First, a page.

Workers know best: Job market weak
Even with unemployment still below 5%, more Americans are bracing for a weak job market. The bad news is they are probably right.
NEW YORK (CNNMoney.com) -- If you want to know what's going to happen to the labor market, don't ask an economist - ask your neighbor or co-worker.
And right now, those non-experts are likely to be telling you that things don't look very good.
Surveys show that Americans are growing increasingly glum about the availability of jobs. And history shows that workers know what they're talking about on this point - meaning that the unemployment rate is likely to increase sharply in the coming months.
Another sign from workers that the labor market is getting difficult: There has been a sharp decline in the number of workers willing to quit their jobs.
Economists surveyed by Briefing.com forecast that Friday's report will show that employers added only 25,000 jobs to payrolls in February, after a 17,000 drop in employment in January. And the unemployment rate is expected to climb to 5% from 4.9% in January.
To some economists, even 5% unemployment is considered close to full employment. But here, the view of the public is far less optimistic than the experts.
A Conference Board survey of 5,000 Americans in February found that their view of the job market went from bullish to bearish since the January reading. Those saying jobs are "hard to get" rose to 23.8% from 20.6%, as that pessimistic take now outnumbers the 20.6% claiming jobs are "plentiful," down from the 23.8% who saw a good market in January's reading.
In addition, when asked about the outlook for jobs six months from now, those who said they expected fewer jobs in the months ahead spiked 6 percentage points to 27.9%, and now outnumbers those who expect more jobs by better than three-to-one margin.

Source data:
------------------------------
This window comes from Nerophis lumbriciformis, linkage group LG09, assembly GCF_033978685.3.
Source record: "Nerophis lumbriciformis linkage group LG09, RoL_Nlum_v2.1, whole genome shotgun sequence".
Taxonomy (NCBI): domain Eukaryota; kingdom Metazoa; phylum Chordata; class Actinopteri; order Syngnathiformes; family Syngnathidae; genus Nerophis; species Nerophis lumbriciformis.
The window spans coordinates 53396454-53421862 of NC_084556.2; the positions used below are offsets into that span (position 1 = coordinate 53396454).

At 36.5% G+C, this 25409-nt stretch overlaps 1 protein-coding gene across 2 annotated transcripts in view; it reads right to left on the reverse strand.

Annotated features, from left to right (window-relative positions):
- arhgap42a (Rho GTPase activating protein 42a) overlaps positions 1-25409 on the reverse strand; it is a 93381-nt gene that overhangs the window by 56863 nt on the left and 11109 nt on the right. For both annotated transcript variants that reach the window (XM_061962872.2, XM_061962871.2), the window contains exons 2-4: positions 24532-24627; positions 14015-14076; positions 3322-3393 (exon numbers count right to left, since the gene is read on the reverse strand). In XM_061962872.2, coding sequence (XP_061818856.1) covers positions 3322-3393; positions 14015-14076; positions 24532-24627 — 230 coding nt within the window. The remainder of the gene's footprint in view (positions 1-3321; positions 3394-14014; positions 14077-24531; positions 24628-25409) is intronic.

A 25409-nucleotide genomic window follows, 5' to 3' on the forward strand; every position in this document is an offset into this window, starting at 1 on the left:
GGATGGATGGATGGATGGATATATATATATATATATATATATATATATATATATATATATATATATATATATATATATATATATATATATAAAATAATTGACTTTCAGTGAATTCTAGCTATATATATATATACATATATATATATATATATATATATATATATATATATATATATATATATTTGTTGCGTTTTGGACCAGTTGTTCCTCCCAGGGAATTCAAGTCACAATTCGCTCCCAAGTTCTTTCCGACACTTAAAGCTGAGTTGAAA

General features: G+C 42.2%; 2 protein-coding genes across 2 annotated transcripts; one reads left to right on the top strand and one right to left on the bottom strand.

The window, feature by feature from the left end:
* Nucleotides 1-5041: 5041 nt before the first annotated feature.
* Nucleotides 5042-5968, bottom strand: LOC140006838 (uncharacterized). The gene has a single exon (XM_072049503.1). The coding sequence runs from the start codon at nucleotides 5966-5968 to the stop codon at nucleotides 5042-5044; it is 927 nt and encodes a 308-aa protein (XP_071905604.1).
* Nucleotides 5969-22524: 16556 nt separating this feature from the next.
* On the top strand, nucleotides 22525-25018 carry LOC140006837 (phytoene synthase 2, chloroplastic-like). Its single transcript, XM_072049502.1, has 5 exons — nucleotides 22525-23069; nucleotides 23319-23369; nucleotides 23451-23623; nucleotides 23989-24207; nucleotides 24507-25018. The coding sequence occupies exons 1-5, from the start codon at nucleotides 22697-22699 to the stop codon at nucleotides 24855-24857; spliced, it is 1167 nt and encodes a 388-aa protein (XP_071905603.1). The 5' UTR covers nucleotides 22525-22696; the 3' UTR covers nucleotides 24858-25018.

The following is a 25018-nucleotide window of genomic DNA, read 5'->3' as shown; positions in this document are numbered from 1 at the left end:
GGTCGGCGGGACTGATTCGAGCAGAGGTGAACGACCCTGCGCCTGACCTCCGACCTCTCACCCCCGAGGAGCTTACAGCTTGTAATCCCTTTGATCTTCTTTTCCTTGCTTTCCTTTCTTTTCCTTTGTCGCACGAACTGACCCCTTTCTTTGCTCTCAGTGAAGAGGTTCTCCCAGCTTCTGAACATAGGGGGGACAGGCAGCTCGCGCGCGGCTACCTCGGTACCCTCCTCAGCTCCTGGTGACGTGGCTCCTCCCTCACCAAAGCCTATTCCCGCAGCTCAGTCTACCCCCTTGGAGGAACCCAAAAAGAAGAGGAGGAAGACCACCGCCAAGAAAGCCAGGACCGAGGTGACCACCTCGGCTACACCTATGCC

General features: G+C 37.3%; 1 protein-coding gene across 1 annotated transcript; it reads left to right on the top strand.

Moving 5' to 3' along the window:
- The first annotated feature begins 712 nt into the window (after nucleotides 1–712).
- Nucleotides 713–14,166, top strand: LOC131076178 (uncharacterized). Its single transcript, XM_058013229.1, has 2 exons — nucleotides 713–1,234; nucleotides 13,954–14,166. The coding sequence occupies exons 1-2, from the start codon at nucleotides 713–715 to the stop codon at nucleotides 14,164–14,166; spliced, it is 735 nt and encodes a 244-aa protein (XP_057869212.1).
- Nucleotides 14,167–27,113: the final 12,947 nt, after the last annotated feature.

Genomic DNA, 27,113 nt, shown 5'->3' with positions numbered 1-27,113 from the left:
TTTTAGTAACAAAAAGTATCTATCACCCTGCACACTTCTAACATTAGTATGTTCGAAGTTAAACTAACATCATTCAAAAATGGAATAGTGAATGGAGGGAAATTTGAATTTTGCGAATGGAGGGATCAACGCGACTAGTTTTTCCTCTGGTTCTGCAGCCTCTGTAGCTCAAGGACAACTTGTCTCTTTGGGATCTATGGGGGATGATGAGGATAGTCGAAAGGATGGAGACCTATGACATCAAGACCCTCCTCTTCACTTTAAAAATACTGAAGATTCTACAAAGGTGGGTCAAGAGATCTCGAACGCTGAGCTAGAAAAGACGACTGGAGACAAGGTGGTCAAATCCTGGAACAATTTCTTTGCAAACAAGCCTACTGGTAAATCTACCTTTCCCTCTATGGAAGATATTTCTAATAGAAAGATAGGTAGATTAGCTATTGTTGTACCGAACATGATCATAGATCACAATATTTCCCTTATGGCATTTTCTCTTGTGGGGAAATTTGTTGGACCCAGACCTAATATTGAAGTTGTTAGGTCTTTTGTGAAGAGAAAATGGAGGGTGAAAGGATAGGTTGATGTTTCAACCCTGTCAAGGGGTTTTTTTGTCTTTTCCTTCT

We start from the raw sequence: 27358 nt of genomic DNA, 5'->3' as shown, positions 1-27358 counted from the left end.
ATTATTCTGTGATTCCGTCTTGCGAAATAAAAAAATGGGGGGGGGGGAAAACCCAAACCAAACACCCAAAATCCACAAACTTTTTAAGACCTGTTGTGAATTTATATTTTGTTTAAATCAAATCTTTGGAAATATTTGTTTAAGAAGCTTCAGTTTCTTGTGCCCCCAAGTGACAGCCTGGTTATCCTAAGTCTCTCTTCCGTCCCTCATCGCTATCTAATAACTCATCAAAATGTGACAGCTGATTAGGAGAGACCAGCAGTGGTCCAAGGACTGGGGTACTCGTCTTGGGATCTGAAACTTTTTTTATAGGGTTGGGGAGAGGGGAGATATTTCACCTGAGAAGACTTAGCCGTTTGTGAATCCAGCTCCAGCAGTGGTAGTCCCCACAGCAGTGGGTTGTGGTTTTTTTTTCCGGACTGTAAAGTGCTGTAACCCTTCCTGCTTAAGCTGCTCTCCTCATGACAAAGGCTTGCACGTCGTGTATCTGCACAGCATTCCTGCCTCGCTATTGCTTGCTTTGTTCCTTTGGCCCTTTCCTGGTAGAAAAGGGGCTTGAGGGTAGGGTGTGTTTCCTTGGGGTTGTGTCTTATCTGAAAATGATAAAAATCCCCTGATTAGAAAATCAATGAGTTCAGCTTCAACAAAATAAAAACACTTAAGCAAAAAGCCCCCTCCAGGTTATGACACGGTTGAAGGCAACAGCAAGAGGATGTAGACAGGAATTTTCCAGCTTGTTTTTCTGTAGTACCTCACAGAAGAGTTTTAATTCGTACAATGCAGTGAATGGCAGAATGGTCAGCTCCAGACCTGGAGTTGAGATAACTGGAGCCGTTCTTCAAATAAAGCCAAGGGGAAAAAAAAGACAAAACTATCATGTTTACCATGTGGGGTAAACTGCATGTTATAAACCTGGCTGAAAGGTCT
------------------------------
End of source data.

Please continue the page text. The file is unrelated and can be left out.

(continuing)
In the 40-year history of the monthly survey, there have only been 18 other months with a 5 percentage point or larger jump in those who believed the job outlook was going to get worse six months down the road. And in 14 of those cases, they were right, with the unemployment rate rising on average by 0.8 in the following six months, a statistically significant rise that is typically associated with a recession.
Economists say that kind of increase isn't a big surprise, that workers know of trouble ahead well at their own jobs before they start showing up in more traditional readings such as jobless claims or employer payroll counts.
"People know what's happening in their own office better than anyone else, sometimes better than the boss," said David Wyss, chief economist for Standard & Poor's.
Wyss said that another reason that expectations of a tougher job market proves out is that consumers worried about their jobs pull back on spending, which causes employers to respond by cutting staff or hiring plans.
Of course it's not just employees' view of the labor market that is pointing to a weak jobs report this Friday.
One of the Labor Department's lesser-watched reports is the Job Openings and Labor Turnover report, which reports on the percentage of employees quitting their jobs. It includes those who move immediately to another job as well as those who leave without another position immediately available.
The "quit rate" fell to a seasonally-adjusted 1.8% in December, as the number of those quitting was down about 11% from a year earlier. Some battered industries, such as construction, have seen the quit rate fall to the lowest levels on record.
"When the quit rate is low, it's a very bad sign," said economist Robert Bruca of FAO Economics. "The quit rates change slowly. When you see big changes, they're surprising."
Payroll services firm ADP's February Employment Report also showed a drop of 23,000 private sector jobs, the first decline in payrolls in the two years it has been reported. ADP crunched numbers that predate the survey that showed February was the worst month since April 2003, when the labor market was still in the midst of the so-called jobless recovery and the unemployment rate was 6%.
Joel Prakken, chairman of Macroeconomic Advisors, which processes the ADP payroll services data to produce the report, says what is notable is the decline in employment among medium size employers, those with 50 to 499 employees. They saw a net 4,000 decline in their staffing levels as a group.
"It's the small and medium firms that have been posting increases even as the large firms were weak and even negative," said Prakken. "But whether you slice it by sector or size of firm, there's softness there."
Prakken doesn't believe this is the end of job losses in the ADP report.